Point your camera at the Milky Way.
Explore Milky Way photography with practical advice from professional photographers to help you capture the splendor of the night sky.
Image by Whitney Whitehouse
Meet astrophotography’s biggest star.
The Milky Way is Earth’s galaxy and home to all the stars we see in the night sky. When we look toward its center on a dark night, we see a luminous, milky cloud of stars and dust. This cloud is a popular subject for astrophotography, sometimes called night sky photography.
For all astrophotography, but especially for the best photos of the Milky Way, you need to be in the right place at the right time, with the right equipment and a patient attitude to capture amazing shots.
Set yourself up for success.
Do some research and make sure you’re prepared before you set out. Find a good location on an ideal night, and pack the tools you need to stay safe and avoid frustration. Don’t forget a sturdy tripod, a remote shutter trigger, and potentially an intervalometer, so you don’t blur the image when you take the shot.
Beware the full moon and light pollution.
The features of the Milky Way’s center are only visible in the Northern Hemisphere between April and October and in the Southern Hemisphere between February and October. During those times of year, the Milky Way is most visible on dark nights in dark places. Check a moon-phase calendar to plan your shoot on the night of a new moon (when no moon light is visible), or for times before the moon has risen or after it has set. “For those of us with day jobs, that means comparing the lunar calendar to the work calendar in order to find a weekend to go,” says photographer Julia Ohst.
To avoid light pollution, you may have to travel some distance. “Light of any kind, whether it’s the moon or city lights, or even small town lights, will wash out the Milky Way and make it look really dim,” says Ohst. You can use a light pollution map like the Dark Sky Finder app or Dark Site Finder website to help you locate the closest dark places near you. Don’t forget to check the weather to make sure the sky won’t be hidden behind clouds.
Images by Julia Ohst
Put the foreground elements first.
Great Milky Way photos typically include some earthly elements for context. These features provide framing and perspective; without them, the viewer is just floating in space. “I really like putting dramatic mountainscapes in front of the Milky Way, or going to a lake where I can get it reflected in the water,” says photographer Whitney Whitehouse. Try to find leading lines to help guide the viewer’s eye to the stars. “Rocks can create a line leading the eye up to the Milky Way. Trees or dimly lit buildings are also options,” says Ohst.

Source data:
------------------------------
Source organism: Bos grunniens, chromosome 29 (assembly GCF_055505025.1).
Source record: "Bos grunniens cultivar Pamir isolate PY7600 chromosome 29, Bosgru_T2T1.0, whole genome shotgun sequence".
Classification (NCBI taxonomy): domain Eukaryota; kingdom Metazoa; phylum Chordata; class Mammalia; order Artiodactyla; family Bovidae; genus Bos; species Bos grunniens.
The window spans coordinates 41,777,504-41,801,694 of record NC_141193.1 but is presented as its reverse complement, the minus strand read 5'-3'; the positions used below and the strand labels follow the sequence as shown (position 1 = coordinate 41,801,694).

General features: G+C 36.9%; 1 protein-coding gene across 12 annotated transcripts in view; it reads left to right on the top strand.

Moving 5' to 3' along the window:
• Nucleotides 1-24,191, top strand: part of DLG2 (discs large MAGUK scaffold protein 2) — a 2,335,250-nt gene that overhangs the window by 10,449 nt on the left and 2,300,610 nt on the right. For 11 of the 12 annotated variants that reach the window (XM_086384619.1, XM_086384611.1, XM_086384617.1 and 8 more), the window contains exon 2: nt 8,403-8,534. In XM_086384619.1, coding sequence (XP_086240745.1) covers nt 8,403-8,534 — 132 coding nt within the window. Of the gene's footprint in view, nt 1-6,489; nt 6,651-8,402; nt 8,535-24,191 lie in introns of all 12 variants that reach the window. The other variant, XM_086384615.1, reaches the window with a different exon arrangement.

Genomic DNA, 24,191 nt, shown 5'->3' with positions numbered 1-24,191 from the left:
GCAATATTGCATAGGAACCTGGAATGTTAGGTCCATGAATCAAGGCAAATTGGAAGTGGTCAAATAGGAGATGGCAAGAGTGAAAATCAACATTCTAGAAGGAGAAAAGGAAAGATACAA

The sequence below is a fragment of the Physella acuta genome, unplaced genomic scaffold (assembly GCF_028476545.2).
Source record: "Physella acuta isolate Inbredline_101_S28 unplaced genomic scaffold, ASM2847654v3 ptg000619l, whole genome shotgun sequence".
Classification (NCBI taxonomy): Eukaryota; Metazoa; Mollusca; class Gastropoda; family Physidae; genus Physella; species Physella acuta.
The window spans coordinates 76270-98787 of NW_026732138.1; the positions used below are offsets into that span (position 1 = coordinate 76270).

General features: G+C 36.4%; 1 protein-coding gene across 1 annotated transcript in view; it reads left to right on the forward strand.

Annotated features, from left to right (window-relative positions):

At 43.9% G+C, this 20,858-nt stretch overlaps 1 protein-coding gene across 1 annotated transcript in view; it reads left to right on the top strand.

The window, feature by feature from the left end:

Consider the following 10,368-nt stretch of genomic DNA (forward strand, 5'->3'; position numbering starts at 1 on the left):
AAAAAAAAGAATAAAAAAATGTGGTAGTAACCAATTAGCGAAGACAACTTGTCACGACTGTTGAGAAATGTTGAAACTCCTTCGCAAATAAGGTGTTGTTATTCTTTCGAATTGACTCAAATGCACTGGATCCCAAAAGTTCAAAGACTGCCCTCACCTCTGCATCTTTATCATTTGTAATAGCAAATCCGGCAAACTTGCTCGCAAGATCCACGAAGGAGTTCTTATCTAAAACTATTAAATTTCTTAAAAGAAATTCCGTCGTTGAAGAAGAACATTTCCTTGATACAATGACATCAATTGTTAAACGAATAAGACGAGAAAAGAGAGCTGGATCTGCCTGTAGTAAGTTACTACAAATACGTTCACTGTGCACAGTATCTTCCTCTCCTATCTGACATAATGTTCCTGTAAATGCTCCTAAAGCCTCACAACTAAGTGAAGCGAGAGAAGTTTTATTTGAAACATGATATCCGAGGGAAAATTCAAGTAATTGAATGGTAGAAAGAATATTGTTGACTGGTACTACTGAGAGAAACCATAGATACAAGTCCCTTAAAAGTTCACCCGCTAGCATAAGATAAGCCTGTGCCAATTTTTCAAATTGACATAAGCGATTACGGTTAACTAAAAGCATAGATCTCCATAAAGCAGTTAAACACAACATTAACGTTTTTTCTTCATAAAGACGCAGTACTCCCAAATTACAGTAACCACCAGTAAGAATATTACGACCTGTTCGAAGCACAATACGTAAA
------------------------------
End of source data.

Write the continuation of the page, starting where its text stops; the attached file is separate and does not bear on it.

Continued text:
Scout your shot in the daytime.
Though you can’t see the Milky Way during the day, you can still explore the area, choose foreground elements, and plan the framing for your shots. Both Ohst and Whitehouse recommend using the PhotoPills app on your smartphone to help you see where the Milky Way will be throughout the night. “If I’m standing in front of a cool foreground, I can turn on the augmented reality in the app and move the Milky Way with my finger, which drags it in time,” Ohst explains. “The app allows me to capture several different compositions within one night.”
It’s also much easier to find the right spot and set up your equipment while the sun is out. Especially if you’re in a place that’s popular with astrophotographers, you don’t want to have to work around them in the dark or potentially upset their work with your headlamp while you set up. “Know where you want to shoot from and what direction you want to shoot so that you don’t have to do a lot of that in the dark,” says Whitehouse.
Ohst recommends another app, Gaia GPS, for navigating in the night. “Just press record when you’re leaving your car, and it will record the path you walk on. It even works if you have no signal, so you can always get back to your car.” To capture multiple compositions in a night, you can drop a waypoint for each spot so you can find it in the dark.
Image by Whitney Whitehouse
What to do with your camera.
It takes patience and practice to find the right camera settings to shoot night photography. The LCD screen on your DSLR camera might make everything seem extremely bright in the dark, so use your camera’s histogram to make sure your shot is bright enough.
To focus on objects that are 25,000 light-years away, you can’t rely on your camera’s auto-focus. “You need to have the ability to manual focus, to set your ISO, aperture, and shutter at exactly what you want, so you need to go full manual,” Whitehouse says. One option, if your camera has it, is to use the focus magnifier feature (“Live View” on a Nikon) to pull your focus. “I find the brightest star in the sky, focus magnify on that, get it to where it’s super-crisp, and that makes the entire scene perfectly crisp,” Whitehouse says.
“It doesn’t always work perfectly the first time,” says Ohst. “So once I do that, I zoom back out, take a test shot, and then I zoom way in on the test shot to see if my stars are pinpoint. Often they’re not and I have to try it again.” Ohst recommends checking and double-checking your focus, especially if you change your camera orientation, because you might accidentally touch the focus ring and lose your shot. “And there’s no fixing that at home,” she cautions.